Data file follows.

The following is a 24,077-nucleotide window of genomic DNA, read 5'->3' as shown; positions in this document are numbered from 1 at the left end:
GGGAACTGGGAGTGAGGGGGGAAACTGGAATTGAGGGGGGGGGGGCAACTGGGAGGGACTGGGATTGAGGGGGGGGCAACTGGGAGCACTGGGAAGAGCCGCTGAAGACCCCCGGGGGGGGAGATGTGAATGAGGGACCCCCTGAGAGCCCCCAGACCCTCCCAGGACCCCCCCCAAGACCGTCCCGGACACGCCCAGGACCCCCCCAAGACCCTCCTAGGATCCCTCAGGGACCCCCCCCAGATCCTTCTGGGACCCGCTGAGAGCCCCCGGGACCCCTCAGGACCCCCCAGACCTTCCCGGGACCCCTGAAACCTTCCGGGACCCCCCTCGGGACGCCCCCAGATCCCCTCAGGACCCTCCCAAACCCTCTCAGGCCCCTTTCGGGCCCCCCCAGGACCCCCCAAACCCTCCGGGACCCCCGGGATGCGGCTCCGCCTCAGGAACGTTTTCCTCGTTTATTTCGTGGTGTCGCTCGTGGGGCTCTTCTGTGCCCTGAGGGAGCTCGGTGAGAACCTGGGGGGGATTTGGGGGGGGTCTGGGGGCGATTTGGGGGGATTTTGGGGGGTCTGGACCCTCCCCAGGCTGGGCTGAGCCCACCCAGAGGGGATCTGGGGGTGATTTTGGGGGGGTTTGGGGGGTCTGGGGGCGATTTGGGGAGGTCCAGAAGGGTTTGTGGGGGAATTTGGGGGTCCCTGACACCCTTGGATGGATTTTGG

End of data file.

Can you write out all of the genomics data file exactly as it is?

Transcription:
The following is a 24,077-nucleotide window of genomic DNA, read 5'->3' as shown; positions in this document are numbered from 1 at the left end:
GGGAACTGGGAGTGAGGGGGGAAACTGGAATTGAGGGGGGGGGGGCAACTGGGAGGGACTGGGATTGAGGGGGGGGCAACTGGGAGCACTGGGAAGAGCCGCTGAAGACCCCCGGGGGGGGAGATGTGAATGAGGGACCCCCTGAGAGCCCCCAGACCCTCCCAGGACCCCCCCCAAGACCGTCCCGGACACGCCCAGGACCCCCCCAAGACCCTCCTAGGATCCCTCAGGGACCCCCCCCAGATCCTTCTGGGACCCGCTGAGAGCCCCCGGGACCCCTCAGGACCCCCCAGACCTTCCCGGGACCCCTGAAACCTTCCGGGACCCCCCTCGGGACGCCCCCAGATCCCCTCAGGACCCTCCCAAACCCTCTCAGGCCCCTTTCGGGCCCCCCCAGGACCCCCCAAACCCTCCGGGACCCCCGGGATGCGGCTCCGCCTCAGGAACGTTTTCCTCGTTTATTTCGTGGTGTCGCTCGTGGGGCTCTTCTGTGCCCTGAGGGAGCTCGGTGAGAACCTGGGGGGGATTTGGGGGGGGTCTGGGGGCGATTTGGGGGGATTTTGGGGGGTCTGGACCCTCCCCAGGCTGGGCTGAGCCCACCCAGAGGGGATCTGGGGGTGATTTTGGGGGGGTTTGGGGGGTCTGGGGGCGATTTGGGGAGGTCCAGAAGGGTTTGTGGGGGAATTTGGGGGTCCCTGACACCCTTGGATGGATTTTGG